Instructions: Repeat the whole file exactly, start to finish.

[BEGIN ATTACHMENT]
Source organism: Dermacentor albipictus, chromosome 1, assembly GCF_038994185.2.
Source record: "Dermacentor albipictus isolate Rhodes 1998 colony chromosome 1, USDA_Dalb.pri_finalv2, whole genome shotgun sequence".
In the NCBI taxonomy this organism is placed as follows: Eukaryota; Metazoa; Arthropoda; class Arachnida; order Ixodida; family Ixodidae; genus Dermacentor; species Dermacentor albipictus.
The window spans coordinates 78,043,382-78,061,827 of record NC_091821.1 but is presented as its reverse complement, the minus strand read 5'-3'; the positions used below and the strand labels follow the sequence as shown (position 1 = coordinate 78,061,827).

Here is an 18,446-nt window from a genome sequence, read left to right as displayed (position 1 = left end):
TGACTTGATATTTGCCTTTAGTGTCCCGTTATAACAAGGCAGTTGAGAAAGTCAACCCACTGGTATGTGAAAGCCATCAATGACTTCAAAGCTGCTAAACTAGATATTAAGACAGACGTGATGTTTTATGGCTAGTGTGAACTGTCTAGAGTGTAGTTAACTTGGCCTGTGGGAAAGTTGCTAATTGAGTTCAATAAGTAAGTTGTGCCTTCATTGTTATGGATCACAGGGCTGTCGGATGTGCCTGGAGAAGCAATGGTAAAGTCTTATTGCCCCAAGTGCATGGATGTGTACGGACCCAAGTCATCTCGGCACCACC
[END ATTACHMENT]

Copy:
Source organism: Dermacentor albipictus, chromosome 1, assembly GCF_038994185.2.
Source record: "Dermacentor albipictus isolate Rhodes 1998 colony chromosome 1, USDA_Dalb.pri_finalv2, whole genome shotgun sequence".
In the NCBI taxonomy this organism is placed as follows: Eukaryota; Metazoa; Arthropoda; class Arachnida; order Ixodida; family Ixodidae; genus Dermacentor; species Dermacentor albipictus.
The window spans coordinates 78,043,382-78,061,827 of record NC_091821.1 but is presented as its reverse complement, the minus strand read 5'-3'; the positions used below and the strand labels follow the sequence as shown (position 1 = coordinate 78,061,827).

Here is an 18,446-nt window from a genome sequence, read left to right as displayed (position 1 = left end):
TGACTTGATATTTGCCTTTAGTGTCCCGTTATAACAAGGCAGTTGAGAAAGTCAACCCACTGGTATGTGAAAGCCATCAATGACTTCAAAGCTGCTAAACTAGATATTAAGACAGACGTGATGTTTTATGGCTAGTGTGAACTGTCTAGAGTGTAGTTAACTTGGCCTGTGGGAAAGTTGCTAATTGAGTTCAATAAGTAAGTTGTGCCTTCATTGTTATGGATCACAGGGCTGTCGGATGTGCCTGGAGAAGCAATGGTAAAGTCTTATTGCCCCAAGTGCATGGATGTGTACGGACCCAAGTCATCTCGGCACCACC